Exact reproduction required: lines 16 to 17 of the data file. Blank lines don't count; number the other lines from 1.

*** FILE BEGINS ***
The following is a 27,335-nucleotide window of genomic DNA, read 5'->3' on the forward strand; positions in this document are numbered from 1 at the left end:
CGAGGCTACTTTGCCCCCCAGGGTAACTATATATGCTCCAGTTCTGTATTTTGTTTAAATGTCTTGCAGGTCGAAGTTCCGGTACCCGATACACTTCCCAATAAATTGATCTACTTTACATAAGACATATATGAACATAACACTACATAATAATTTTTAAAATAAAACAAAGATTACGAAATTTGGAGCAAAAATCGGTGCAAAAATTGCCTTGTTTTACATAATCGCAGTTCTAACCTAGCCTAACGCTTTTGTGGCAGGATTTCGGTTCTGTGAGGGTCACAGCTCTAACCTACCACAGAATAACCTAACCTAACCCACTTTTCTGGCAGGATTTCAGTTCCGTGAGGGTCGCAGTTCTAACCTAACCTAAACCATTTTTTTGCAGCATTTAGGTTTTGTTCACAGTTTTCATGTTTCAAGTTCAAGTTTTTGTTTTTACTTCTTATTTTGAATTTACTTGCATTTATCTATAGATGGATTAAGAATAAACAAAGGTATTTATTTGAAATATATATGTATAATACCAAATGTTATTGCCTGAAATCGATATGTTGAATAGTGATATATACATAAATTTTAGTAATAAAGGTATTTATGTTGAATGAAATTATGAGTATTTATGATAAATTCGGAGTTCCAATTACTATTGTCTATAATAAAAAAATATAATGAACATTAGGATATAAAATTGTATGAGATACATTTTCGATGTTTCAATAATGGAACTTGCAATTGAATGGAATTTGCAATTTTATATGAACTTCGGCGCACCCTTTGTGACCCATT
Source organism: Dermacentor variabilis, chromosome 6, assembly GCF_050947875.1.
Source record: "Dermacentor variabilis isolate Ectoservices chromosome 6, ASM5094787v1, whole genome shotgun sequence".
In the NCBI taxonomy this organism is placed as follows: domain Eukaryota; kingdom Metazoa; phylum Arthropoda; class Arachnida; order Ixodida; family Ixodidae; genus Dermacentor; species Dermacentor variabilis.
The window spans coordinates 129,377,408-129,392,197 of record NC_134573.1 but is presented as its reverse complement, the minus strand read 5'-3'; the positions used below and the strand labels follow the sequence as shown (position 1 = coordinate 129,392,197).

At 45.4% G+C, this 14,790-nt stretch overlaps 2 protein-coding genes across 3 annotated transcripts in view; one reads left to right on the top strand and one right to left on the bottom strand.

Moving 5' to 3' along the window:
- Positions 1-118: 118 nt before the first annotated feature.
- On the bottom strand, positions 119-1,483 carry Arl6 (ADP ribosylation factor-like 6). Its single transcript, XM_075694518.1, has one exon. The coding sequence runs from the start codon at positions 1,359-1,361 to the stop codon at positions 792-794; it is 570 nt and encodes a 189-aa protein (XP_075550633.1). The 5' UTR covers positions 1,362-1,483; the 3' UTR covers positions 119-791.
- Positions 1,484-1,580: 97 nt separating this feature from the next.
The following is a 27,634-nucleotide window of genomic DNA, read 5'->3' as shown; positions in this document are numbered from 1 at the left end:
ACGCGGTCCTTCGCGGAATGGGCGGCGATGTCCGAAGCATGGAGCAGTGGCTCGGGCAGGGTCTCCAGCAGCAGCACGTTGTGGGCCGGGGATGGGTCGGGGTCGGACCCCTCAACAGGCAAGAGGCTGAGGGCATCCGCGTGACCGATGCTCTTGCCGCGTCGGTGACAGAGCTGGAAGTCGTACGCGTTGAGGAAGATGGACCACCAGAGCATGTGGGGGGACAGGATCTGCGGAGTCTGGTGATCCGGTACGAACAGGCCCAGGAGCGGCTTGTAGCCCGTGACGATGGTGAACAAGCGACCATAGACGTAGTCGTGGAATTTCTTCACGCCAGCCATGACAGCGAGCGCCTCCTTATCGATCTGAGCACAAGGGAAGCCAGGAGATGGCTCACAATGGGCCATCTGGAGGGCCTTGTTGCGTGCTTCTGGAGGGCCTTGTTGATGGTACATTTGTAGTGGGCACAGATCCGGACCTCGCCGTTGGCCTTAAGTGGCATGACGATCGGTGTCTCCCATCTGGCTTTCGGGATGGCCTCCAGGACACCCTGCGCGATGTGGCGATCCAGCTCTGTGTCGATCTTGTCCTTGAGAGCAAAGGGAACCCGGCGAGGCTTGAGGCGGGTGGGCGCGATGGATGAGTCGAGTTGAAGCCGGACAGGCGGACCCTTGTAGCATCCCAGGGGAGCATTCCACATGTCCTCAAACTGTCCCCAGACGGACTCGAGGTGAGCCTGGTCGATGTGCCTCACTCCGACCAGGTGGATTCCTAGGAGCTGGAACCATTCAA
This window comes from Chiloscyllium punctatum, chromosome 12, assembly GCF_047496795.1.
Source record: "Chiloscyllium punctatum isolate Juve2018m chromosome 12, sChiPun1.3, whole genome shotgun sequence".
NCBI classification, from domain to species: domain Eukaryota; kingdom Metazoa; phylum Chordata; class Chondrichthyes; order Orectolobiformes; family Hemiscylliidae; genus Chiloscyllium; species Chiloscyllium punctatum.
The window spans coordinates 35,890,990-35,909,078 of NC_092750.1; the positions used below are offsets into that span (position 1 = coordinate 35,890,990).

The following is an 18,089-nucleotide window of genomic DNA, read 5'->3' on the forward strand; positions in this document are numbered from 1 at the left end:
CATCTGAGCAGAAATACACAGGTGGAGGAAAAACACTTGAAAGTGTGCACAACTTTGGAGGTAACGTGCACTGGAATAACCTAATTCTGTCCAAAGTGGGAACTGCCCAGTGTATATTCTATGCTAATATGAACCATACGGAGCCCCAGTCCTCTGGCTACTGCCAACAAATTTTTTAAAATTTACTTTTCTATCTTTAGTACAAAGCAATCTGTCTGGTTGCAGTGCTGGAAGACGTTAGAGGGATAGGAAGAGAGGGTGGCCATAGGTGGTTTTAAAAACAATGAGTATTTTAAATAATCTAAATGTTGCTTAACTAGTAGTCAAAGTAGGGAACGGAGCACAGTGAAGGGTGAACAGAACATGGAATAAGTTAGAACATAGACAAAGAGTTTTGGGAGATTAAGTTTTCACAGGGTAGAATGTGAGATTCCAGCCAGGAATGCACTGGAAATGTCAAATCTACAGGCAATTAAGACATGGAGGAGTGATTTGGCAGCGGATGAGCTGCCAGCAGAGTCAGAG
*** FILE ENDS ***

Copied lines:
NCBI classification, from domain to species: domain Eukaryota; kingdom Metazoa; phylum Chordata; class Chondrichthyes; order Orectolobiformes; family Hemiscylliidae; genus Chiloscyllium; species Chiloscyllium punctatum.
The window spans coordinates 35,890,990-35,909,078 of NC_092750.1; the positions used below are offsets into that span (position 1 = coordinate 35,890,990).